Review by: Dr. Shane McCorristine, University College, Dublin
Patrick F. McDevitt, May the Best Man Win: Sport, Masculinity, and Nationalism in Great Britain and the Empire, 1880-1935, (Basingstoke: Palgrave Macmillan, 2004).
Sport takes place in a discursive playing field where notions of identity, gender, and nationalism are invented, disseminated, and challenged. In May the Best Man Win, Patrick McDevitt, an Associate Professor at the University of Buffalo, seeks to examine these constructions during the long crisis of masculinity that affected the British Empire in the decades before and after World War I. As befitting a study of male-dominated sport in the British Empire, McDevitt’s scope is satisfyingly varied, with essays on the Gaelic Athletic Association (GAA) in Ireland, polo in India, and boxing in the dominions, as well as two connected chapters on the Bodyline Affair in cricket. Throughout his narrative McDevitt takes pains to ‘analyze the processes through which the British propagated and colonial subjects shared and contested imperial sporting values and the varied nature of imperial masculinities thus produced’ (4).
Opening with the well-known crisis of masculinity that struck Britain following the Anglo-Boer War, McDevitt explores how sport intervened in debates about what ‘made a man’ in the age of Muscular Christianity. The trouncing that British rugby teams received at the hands of the Springboks in the winter of 1906 was a watershed in how sporting engagements between Britain and its dominions placed the perceived degeneration of the male centre-stage. Coming hot on the heels of imperial concern over the apparent declining strength of the average British male, similar defeats to New Zealand in rugby and Australia in cricket did little to engender masculine confidence in an imperial sporting discourse that was saturated with Social Darwinist assumptions about the pre-eminence of the Anglo-Saxon male in a multiethnic Empire. While dominion victories against Britain served to solidify their status as equals, the emergence of the GAA in Ireland at the turn of the nineteenth century demonstrated how sport could also be used in a counter-hegemonic manner that challenged the notion of imperial unity.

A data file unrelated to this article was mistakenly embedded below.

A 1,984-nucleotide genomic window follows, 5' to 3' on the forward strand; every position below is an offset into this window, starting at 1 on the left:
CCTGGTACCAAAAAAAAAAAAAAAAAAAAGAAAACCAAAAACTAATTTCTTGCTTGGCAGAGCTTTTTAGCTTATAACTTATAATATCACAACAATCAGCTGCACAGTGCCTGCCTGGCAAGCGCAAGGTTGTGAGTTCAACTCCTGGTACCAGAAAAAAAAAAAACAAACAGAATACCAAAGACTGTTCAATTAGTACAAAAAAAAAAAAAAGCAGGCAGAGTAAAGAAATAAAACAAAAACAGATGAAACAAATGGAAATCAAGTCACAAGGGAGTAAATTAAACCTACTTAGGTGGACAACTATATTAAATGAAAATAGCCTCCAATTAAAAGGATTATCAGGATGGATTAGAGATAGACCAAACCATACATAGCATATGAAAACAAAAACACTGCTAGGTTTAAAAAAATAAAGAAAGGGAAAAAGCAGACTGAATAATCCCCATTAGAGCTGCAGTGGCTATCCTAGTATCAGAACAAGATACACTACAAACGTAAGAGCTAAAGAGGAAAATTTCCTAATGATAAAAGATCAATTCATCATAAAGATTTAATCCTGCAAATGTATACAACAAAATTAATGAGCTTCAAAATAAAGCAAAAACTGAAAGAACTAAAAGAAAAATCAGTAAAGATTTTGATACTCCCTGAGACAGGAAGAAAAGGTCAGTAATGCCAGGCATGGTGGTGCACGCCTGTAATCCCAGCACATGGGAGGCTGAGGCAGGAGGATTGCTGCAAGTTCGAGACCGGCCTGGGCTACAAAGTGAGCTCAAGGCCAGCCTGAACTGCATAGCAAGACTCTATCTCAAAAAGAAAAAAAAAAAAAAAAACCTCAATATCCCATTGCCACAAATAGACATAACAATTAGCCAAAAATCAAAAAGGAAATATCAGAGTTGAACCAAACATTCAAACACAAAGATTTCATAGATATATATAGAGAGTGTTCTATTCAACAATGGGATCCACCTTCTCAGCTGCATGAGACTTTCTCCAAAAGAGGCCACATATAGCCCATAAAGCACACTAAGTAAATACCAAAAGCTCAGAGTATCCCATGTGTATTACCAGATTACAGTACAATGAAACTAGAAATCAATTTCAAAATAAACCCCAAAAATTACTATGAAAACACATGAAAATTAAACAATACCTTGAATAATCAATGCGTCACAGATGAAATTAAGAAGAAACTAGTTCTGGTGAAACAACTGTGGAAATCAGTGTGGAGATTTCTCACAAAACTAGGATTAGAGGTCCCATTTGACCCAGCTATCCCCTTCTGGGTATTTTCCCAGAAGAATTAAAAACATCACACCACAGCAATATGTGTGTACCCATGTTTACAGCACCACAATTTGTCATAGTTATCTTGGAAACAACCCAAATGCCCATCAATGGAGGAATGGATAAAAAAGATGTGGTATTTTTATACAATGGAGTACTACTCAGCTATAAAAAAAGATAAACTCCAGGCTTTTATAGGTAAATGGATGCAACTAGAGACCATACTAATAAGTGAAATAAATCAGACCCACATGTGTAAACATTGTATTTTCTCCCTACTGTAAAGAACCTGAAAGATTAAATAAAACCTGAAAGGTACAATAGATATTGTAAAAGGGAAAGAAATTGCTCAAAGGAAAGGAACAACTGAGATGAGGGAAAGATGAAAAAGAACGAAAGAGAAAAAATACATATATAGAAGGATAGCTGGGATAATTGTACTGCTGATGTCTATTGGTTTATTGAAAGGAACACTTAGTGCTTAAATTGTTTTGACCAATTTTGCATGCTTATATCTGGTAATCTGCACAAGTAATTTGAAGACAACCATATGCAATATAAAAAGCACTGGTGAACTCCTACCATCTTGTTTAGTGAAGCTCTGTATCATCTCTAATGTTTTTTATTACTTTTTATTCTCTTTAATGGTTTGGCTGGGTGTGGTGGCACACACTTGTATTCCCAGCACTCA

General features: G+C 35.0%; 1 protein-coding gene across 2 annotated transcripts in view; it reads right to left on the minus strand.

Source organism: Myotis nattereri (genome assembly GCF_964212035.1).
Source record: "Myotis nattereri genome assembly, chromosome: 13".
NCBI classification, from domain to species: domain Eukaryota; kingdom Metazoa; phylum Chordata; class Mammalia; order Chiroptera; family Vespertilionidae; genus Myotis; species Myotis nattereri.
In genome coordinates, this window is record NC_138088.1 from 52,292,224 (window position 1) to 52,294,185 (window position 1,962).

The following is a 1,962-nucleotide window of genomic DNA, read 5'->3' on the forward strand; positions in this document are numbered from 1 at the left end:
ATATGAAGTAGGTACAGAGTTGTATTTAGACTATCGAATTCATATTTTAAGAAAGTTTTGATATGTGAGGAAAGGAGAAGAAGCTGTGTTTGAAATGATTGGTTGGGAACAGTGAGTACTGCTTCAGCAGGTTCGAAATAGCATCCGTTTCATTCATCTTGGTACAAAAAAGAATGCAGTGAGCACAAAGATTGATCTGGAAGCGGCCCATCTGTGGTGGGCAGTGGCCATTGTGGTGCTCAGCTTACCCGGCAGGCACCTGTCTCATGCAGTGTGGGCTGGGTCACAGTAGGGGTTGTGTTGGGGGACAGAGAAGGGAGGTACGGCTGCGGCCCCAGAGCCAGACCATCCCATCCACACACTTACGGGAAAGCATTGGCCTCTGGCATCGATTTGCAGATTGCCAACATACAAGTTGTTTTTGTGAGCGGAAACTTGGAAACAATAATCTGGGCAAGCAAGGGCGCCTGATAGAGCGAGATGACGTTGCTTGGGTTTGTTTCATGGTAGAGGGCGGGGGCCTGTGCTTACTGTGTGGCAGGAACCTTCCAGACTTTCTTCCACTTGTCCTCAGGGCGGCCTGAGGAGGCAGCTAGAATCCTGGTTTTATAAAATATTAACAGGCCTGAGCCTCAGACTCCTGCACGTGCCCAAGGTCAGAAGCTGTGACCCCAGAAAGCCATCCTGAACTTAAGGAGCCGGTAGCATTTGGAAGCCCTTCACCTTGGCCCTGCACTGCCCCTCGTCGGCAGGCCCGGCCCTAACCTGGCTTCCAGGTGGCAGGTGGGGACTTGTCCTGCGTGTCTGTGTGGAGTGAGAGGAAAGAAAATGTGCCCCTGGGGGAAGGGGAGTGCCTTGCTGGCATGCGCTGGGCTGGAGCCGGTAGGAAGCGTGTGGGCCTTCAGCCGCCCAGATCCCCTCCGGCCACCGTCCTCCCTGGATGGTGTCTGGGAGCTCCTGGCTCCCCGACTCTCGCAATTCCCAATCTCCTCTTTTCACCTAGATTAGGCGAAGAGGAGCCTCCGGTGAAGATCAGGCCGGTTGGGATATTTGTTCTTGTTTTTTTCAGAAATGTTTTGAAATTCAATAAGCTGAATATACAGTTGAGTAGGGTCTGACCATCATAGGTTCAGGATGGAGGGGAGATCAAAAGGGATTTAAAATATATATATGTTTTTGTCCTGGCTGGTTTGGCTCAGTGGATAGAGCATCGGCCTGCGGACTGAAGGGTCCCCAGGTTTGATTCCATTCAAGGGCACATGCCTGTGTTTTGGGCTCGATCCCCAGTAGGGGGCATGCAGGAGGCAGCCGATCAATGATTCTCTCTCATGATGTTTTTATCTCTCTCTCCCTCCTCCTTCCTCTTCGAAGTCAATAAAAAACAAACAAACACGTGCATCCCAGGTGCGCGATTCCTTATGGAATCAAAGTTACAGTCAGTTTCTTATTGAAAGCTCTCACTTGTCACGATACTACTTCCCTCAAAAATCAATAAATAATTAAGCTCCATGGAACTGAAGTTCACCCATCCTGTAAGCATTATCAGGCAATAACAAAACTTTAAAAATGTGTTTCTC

Notions of Anglo-Saxon superiority were further subverted by the emergence of the GAA in Ireland. McDevitt shows how the British ideals of discipline, strength, and endurance were mirrored in the strongly masculine ethos of the GAA. Gaelic Athletics proposed a native masculinity that would banish the spectre of the Great Famine and British racism regarding the infantile, lazy, and ‘unfit’ status of Irishmen. The specifically manly-nationalist underpinnings of the GAA meant that women, Anglo-Saxons, and non-Gaels (i.e. Irishmen who served in the British forces) were excluded from the creation of an independent Irish identity through sporting excellence and virility.
The case of polo in British India demonstrates another aspect of what was understood as ‘manliness’ in an imperial sporting context. Polo was a traditional Indian game that was standardised and maniacally taken up by the British officer caste to such an extent that whole regiments were expected to fund representatives in what was an inordinately expensive sport. For the British, polo was a prestigious sport that epitomized the elite male: poise, skill, horsemanship, class. In an example of how ideology refereed imperial sport, McDevitt demonstrates how the Indian Princes were considered real men of quality through their success at polo. This was in contrast to the non-polo playing Indian nationalists who were derided as the “miserable weeds of clerkly sons”, unmanly, effete, and incapable of self-governance (57). These racist attitudes came to the fore during boxing matches between black men and Anglo-Saxons across the Empire. Black champion boxers such as Peter Felix and Jack Johnson were despised in Australia for their perceived flashiness, arrogance, and sexual threat. On the other hand, West Indian- born Peter Jackson, refered to as “the whitest black man that ever lived” by W.J. Doherty, was widely respected for his humility and for the fact that he did not pursue white women.
In the Bodyline Affair of 1932-33, the English cricket team reclaimed the Ashes from Australia by adopting controversial fast-bowling tactics that gave them victory. These tactics, however, severely threatened relations between Britain and its closest dominion. The ensuing debate opened up issues of class, race, and nationalism that were all argued through the language of masculinity. When the Australians complained that fast balls delivered towards the body were dangerous and not in the spirit of the game, the English argued that this demonstrated the effeminacy and cowardice of Australian cricketers when faced with superior manliness of amateurs (i.e. gentlemen cricketers). As McDevitt argues, it was only when the West Indian team (with their famous black fast-bowlers) sought to prove their manhood by adopting Bodyline bowling against England in 1933 that it was decided that such tactics were not in the spirit of the game. McDevitt convincingly argues that such moments show how sport came to define what was meant by ‘manliness’ in the British Empire.
McDevitt’s May the Best Man Win: Sport, Masculinity, and Nationalism in Great Britain and the Empire, 1880-1935 is manageable and concise, despite what its lengthy title might suggest. The author selects interesting case studies from a variety of sports that illustrate the importance of masculinity in examining how sport is contested in political contexts. May the Best Man Win is an excellent introduction to a subject that will appeal to scholars interested in the histories of sport, imperialism, and gender.